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Big votes

Yesterday was a day for big votes. Quite apart from what was going on in the Commons, their Lordships banged on for nearly four hours about whether we should have a referendum on the Trisbon. This was a contentious issue and the opposition scented governmental blood; consequently, both sides were dragging in all the peers they could to troop dutifully through the lobbies. Margaret Thatcher was in, for a start, wearing her vivid blue suit that exactly matched the tie I was wearing—if the rules didn’t specifically preclude the taking of photographs in the chamber at any time, I’d have got someone to take a snap of the two of us to prove it.

The results of the vote then appeared on the screens throughout the building, known as Annunciators: Contents 218, Not Contents 218. A tie! After all that! It doesn’t go to penalties or anything, or even a tie-break question—in the event of a tie, the government get the casting vote as a formality—but it would still look pretty bad for them. Then, suddenly, the Annunciator subtly changed: Contents 218, Not Contents 280. It was no to a referendum after all. The government had won comfortably, and the only people it was looking pretty bad for were the people operating the Annunciator. We probably should look into a announcement system that doesn’t rely on someone shouting the result to someone else in the next room.

Meanwhile, amid yesterday’s kerfuffle in the Commons, when the government barely scraped an endorsement for Gordon’s Blairer-than-Blair 42-day stunt thanks only to the backing of the homophobic and generally batshit insane DUP, this passed mostly unnoticed, which is a pity:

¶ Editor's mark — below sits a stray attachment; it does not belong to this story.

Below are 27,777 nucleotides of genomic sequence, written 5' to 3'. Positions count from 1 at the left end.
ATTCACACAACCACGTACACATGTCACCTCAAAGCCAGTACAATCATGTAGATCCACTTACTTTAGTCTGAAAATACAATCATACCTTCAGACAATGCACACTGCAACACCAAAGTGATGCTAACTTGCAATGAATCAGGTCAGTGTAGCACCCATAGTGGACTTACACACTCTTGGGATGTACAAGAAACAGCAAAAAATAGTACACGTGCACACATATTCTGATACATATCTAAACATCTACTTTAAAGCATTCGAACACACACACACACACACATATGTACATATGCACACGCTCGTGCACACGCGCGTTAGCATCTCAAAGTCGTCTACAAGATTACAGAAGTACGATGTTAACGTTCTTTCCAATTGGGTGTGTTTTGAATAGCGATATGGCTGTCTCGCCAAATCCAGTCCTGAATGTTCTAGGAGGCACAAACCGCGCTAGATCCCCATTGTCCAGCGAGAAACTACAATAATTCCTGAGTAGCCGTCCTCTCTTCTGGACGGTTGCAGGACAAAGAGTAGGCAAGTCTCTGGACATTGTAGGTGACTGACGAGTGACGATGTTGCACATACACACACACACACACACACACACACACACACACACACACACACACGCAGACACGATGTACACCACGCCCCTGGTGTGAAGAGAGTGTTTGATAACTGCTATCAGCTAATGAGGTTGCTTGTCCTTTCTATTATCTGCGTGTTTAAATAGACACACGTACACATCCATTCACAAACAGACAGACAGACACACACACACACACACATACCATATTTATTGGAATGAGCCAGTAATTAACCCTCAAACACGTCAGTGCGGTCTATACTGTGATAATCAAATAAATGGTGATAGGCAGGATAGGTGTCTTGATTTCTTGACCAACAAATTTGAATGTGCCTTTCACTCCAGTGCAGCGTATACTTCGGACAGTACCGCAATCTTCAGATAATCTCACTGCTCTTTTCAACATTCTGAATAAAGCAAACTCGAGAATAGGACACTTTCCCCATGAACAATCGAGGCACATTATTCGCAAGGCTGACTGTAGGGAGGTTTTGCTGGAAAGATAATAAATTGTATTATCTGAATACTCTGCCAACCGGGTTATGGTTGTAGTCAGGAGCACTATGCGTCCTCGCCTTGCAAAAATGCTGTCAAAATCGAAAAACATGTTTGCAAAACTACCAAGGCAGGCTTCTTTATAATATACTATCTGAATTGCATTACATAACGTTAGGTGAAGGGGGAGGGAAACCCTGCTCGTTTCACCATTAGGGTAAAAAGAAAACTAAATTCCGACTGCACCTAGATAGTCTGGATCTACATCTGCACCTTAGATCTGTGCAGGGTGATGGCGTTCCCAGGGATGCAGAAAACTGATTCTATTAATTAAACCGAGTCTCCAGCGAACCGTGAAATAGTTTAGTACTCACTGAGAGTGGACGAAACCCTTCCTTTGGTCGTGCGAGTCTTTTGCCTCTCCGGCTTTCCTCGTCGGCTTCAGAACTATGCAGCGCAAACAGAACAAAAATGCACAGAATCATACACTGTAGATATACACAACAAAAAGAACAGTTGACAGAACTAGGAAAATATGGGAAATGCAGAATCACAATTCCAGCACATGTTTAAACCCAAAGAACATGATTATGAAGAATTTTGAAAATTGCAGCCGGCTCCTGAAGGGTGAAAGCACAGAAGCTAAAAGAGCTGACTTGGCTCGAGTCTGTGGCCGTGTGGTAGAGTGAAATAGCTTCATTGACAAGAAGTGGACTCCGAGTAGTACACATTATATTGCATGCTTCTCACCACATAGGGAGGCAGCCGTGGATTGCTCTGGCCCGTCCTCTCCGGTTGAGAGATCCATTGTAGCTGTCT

A little noticed clause of the bill gives the Home Secretary a new power to ban the public from a coroner’s inquest in the interests of national security.

Coroners rule on most deaths that come before them—but must call upon a jury if a death has occurred in controversial circumstances, particularly where it involves the police or other agents of the state. An example would be the ... inquest relating to the death of Jean Charles de Menezes.

If the proposal becomes law, inquests in some controversial circumstances involving what the government says are important issues of national security would be held behind closed doors on public interest grounds.[BBC]
Obviously I’ve no reason at all to think that this will be one of those cases where the weary old phrase “the national interest” is whored around once again as a cover for the fact that someone senior has fouled everything up. After all, why would the government ever want to intervene in an inquest such as those, for example, where the government have been repeatedly blamed for ill-equipping their soldiers? What on earth would the government stand to gain from hushing up their embarrassing failures? It’s just this kind of thing that helps to restore everyone’s faith in politics, a process soon to be completed once and for all when MPs report on their investigation into MPs’ expenses.


( 2 comments — Leave a comment )
Jun. 12th, 2008 01:34 pm (UTC)
Crikey! I missed that bit. So really, the whole 42-day thing has been an enormous wodge of sleight-of-hand! It all makes sense now.
Jun. 12th, 2008 01:59 pm (UTC)
Obviously I’m not suggesting that that’s the real reason for the bill, whose main purpose has been discussed at laborious length elsewhere. Rather, the secret inquest section is but one small element in the dazzling and fragrant bouquet of fuck-you that the government are presenting to us.
( 2 comments — Leave a comment )

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